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May 5, 2024

I've been feeling like rambling, so it's time for a classic ramble. This time we are looking at the origins of books about computers. More specifically, computer books targeted at a general audience. Along the way we stumble into the first public disclosure of digital computers, the first intentionally unimportant...


Apr 21, 2024

This is a hefty one. I usually try to keep things as accessible as possible, but this time we have to get a little more technical than usual. We are picking up in 1964, with the first proposals for a new version of ALGOL. From there we sail through the fraught waters of ALGOL X, Y, W, and finally 68. Along the way we...


Apr 7, 2024

ALGOL is one of those topics that's haunted the show for a while. It comes up any time we talk about programming languages, and with good reason. Many of the features and ideas found in modern languages have their roots in ALGOL. Despite that influence, ALGOL itself remains somewhat obscure. It never reached the highs...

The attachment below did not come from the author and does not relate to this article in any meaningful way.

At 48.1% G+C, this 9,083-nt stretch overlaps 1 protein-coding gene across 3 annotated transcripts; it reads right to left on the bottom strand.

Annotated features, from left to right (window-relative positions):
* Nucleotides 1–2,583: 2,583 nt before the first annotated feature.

Mar 24, 2024

Originally presented at VCF SoCal in February of 2024.

The cryotron, a superconductive switch, almost revolutionized computing. It's one of those fascinating near misses. In this episode we are talking about the history of the cryotron, how the NSA and supercomputing factors into the mix, and the current state of...


Mar 11, 2024

This is going to be a wild rambling ride. In 1939 a computer called Nimatron was made. It was one of the earliest digital electronic computers in the world. It did one thing: play a game called Nim. Over a decade later, in 1951, another Nim machine hit the scene. This computer called Nimrod, was designed to demonstrate...